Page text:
PDS Lab - Sample Research Works

Identification of disturbance sources in power systems
When an electricity customer such as an industrial facility experiences power disturbances, it is very difficult to know where the disturbances originate. An example is the telephone interference caused by various electrical noise-producing appliances (called harmonic sources). The objective of this research is to develop a platform and associated algorithms for on-line tracking of the harmonic sources in a power system, using a multi-point metering/sensor network. Although the project has a well-defined application, the research subject itself is quite general. It deals with a class of problems called “cause identification”. Here we use the term “cause identification” to describe methodology that identifies the causes underlying abnormal observations recorded by a sensor network. In this project, we intend to research two potential ideas for the cause-identification problem. One is statistical inference. The basic idea is to use disturbance signatures as indices for segmenting data and then apply statistical inference analysis on the segmented data. After more than one year of intensive effort, we have established a statistical inference technique for harmonic source identification. The technique has been verified by computer simulation, experimental results, and some field data. We are currently developing a user-friendly computer program so that the project collaborators can test the tool on actual problems. This program development is to be completed by September 2009. The research findings also open up two new directions: (1) identification of sources of other types of power quality disturbances and (2) implementation to the smart meters as a value-added feature. The second potential idea we intend to investigate is the principal component analysis.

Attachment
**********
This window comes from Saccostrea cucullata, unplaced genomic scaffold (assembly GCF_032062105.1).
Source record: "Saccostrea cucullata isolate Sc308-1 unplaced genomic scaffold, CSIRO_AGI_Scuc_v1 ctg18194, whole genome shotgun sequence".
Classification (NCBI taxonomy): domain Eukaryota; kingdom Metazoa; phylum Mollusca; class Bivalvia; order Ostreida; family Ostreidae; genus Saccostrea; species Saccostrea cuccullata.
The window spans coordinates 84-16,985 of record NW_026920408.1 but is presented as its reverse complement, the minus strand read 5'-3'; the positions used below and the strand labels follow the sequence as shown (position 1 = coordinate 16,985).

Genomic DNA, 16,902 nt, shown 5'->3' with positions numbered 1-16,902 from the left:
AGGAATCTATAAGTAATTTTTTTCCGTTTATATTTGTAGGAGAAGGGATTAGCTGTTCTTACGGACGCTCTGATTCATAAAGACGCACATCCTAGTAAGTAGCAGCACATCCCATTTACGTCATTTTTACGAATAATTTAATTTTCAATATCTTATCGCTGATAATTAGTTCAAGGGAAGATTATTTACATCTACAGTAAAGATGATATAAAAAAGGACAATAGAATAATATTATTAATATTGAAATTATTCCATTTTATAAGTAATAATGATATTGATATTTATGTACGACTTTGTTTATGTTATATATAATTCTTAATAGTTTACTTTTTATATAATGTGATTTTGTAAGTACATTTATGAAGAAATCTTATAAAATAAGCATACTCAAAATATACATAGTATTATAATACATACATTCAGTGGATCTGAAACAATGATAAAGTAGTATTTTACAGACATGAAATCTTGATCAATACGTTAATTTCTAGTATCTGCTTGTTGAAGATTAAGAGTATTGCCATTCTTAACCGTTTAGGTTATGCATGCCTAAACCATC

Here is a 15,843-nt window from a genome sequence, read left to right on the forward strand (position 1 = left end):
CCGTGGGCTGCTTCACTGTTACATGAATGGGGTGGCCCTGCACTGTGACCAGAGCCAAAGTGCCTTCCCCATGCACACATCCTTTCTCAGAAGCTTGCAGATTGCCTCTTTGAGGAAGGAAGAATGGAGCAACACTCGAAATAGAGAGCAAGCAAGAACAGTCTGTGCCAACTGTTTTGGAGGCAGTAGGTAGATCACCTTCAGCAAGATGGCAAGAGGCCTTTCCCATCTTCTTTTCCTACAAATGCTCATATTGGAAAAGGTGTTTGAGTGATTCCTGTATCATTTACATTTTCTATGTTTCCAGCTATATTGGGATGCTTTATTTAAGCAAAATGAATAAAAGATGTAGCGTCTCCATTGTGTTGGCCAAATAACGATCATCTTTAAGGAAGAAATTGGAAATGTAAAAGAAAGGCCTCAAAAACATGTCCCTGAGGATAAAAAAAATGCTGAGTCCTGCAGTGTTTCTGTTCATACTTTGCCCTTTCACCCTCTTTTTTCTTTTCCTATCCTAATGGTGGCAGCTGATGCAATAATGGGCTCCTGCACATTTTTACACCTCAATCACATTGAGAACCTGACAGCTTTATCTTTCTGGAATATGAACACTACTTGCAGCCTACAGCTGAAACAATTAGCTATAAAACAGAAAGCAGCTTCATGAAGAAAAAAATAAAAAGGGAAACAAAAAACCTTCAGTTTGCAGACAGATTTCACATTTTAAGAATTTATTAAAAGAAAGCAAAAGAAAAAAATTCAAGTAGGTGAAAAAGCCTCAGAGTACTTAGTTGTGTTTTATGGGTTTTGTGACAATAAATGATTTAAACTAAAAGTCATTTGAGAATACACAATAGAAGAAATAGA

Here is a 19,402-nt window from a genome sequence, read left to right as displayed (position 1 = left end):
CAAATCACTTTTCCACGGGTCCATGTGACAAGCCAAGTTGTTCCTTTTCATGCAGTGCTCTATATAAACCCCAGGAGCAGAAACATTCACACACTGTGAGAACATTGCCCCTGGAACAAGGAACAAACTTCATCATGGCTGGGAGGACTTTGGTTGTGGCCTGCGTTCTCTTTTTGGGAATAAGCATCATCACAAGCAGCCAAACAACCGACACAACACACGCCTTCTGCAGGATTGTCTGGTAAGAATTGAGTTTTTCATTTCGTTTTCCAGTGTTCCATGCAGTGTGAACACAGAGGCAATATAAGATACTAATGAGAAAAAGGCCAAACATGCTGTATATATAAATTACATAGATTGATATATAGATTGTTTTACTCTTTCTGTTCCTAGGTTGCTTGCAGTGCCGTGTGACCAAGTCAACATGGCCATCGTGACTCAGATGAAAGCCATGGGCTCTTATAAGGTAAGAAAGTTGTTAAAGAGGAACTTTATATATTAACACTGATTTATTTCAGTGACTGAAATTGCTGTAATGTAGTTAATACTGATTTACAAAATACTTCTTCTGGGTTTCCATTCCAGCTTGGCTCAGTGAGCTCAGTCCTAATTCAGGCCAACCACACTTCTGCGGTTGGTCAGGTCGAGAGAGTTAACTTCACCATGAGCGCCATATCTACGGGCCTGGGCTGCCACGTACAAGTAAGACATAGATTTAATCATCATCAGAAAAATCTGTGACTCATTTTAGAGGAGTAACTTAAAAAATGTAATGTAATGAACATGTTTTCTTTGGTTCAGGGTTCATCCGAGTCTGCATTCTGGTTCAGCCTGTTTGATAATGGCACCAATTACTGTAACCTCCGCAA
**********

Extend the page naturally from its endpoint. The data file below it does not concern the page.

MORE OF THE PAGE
Measurement of advanced power system parameters
The objective of this research project is to make individual sensors “measure” advanced parameters of power systems unattainable in the past. We propose to use disturbance responses recorded at substation meters to perform continuous estimation of the Thevenin impedance of the upstream system and the load-to-voltage dependency characteristics of the downstream system. These parameters are of significant value to Albertan and other power companies. In this research, a disturbance recorder is placed at the sending end of each feeder. A disturbance from downstream can be used to estimate parameters of the upstream system. Conversely, a disturbance from upstream can be used to estimate the downstream feeder characteristics. After more than one year of intensive effort, we have developed a method to estimate the upstream system parameters. The method has been tested successfully using measurements taken from three substations in Alberta. We also conceived a practical and simple method to measure the load parameters.

Power electronic signaling technologies